A North Carolina Administrative Law Judge held that the Department of Revenue did not have the authority to adjust the taxpayer’s net income because the Department failed to timely issue a statutorily required written statement.

The Department believed the taxpayer had not accurately reported income properly attributable to North Carolina due to intercompany transactions that

This week on the SALT Shaker Podcast, Eversheds Sutherland Associate Jeremy Gove is pleased to welcome Professor Richard Pomp, a state and local tax professor at both the University of Connecticut School of Law and NYU School of Law, to discuss the pending U.S. Supreme Court cert petition in Quad Graphics, Inc. v. North Carolina

The North Carolina Department of Revenue issued a letter ruling that concluded an online platform owner and administrator was not a marketplace facilitator because it neither collected nor otherwise processed payment for any items sold on the website. The taxpayer requesting the ruling was an affiliate of original equipment manufacturers “OEMs), and operated a platform

The North Carolina Department of Revenue issued a private letter ruling finding that a business-to-business online platform where businesses list inventory for sale for other businesses to order and pay was a marketplace facilitator responsible for collecting and remitting tax on sales that took place over its platform. The platform was not open to the

On May 24, 2021, the North Carolina Department of Revenue published Private Letter Ruling No. SUPLR 2021-0019 (dated April 29, 2021). The taxpayer is a North Carolina based company that provides subscriptions to information hosted in the cloud which its customers access through a web portal in exchange for a subscription fee. The industry-specific information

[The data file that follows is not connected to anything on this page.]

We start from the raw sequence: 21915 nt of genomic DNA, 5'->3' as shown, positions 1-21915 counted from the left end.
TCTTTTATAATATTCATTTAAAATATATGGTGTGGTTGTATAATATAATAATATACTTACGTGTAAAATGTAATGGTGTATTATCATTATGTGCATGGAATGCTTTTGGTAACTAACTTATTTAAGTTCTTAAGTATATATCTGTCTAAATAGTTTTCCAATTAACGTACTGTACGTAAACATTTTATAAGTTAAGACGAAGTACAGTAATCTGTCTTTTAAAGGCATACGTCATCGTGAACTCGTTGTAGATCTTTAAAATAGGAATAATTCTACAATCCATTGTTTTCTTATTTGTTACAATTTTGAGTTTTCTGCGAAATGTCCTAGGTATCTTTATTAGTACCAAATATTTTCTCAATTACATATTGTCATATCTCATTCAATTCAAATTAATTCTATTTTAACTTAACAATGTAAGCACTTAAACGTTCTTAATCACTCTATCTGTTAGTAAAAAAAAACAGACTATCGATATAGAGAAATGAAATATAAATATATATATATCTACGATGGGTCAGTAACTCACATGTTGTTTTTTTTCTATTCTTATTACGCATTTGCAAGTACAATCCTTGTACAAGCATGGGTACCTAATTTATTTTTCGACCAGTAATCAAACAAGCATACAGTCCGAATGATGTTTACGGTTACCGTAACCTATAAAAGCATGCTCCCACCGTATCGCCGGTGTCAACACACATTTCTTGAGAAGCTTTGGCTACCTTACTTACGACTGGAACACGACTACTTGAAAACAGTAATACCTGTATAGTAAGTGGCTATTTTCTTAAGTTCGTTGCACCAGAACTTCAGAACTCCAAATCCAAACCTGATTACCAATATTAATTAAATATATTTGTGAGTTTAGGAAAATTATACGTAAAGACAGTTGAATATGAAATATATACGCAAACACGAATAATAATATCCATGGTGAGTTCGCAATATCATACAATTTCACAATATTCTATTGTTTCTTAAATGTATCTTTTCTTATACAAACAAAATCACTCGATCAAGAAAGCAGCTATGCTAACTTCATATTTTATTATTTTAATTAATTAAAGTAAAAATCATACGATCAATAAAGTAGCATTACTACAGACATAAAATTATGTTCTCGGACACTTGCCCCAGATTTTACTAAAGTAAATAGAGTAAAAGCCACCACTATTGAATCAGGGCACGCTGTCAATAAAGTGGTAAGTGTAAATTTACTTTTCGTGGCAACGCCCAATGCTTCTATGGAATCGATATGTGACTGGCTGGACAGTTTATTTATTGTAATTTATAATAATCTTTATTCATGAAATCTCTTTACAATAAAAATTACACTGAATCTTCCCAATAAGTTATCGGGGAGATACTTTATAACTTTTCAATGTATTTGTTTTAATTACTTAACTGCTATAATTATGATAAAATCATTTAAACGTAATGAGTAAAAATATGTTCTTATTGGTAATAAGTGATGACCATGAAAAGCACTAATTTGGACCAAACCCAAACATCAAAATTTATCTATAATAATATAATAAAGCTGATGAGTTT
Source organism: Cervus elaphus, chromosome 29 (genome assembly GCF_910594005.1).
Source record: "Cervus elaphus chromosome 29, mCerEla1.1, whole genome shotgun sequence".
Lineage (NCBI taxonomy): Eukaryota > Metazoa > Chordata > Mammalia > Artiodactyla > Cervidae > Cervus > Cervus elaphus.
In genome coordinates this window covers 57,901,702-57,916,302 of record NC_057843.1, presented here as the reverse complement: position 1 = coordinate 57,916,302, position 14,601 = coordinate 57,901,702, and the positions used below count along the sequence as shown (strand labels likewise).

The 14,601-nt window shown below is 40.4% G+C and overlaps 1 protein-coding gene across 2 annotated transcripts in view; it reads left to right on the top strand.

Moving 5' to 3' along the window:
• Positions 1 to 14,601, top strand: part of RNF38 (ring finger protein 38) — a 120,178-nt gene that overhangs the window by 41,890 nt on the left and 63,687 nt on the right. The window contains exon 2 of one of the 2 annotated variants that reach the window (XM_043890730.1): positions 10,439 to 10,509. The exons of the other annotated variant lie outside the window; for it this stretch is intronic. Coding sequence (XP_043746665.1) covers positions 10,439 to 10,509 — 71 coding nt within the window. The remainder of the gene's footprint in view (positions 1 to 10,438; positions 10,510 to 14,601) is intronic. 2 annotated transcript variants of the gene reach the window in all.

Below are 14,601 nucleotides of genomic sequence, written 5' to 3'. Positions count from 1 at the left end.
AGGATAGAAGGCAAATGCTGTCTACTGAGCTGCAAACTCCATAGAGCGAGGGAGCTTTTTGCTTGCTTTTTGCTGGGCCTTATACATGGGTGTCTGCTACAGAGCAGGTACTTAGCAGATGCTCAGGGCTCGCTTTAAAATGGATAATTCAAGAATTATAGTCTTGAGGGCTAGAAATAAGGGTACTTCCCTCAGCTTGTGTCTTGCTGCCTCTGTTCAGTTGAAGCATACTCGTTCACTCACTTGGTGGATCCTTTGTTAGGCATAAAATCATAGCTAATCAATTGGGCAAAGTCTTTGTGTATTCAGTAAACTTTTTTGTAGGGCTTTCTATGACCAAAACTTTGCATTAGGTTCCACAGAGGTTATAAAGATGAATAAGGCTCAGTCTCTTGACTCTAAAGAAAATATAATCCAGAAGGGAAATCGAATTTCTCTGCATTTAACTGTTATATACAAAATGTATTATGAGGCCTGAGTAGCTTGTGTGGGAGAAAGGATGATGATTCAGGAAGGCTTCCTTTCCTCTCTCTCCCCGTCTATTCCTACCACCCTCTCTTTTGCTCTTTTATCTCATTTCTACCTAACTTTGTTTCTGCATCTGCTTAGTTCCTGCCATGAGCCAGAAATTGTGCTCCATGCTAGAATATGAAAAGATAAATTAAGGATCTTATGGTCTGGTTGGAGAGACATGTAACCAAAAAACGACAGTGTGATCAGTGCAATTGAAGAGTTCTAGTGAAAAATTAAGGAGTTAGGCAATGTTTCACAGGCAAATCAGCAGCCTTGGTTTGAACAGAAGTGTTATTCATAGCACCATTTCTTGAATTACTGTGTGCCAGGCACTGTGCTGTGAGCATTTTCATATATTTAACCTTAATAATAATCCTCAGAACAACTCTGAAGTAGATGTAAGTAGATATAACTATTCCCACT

The North Carolina Department of Revenue issued a private letter ruling, concluding that subscription fees for a Software as a Service (SaaS) product are non-taxable. The taxpayer licenses a cloud-based SaaS platform for customer engagement and marketing, which customers access via the Internet.  The taxpayer charges customers a subscription fee for monthly access. The

The North Carolina Department of Revenue released a private letter ruling, concluding that a web-based product used to handle administration, management, and record-keeping via a Software as a Service model was not subject to sales and use tax. Consumers accessed the software application, which was running on a cloud-based infrastructure. The ruling states: “North

In Private Letter Ruling 2020-14, the North Carolina Department of Revenue determined that an information technology company’s managed services – maintaining and monitoring its clients’ network equipment and software – were subject to sales and use tax. The taxpayer’s Terms of Use, which sets the scope of its services, qualified as a taxable service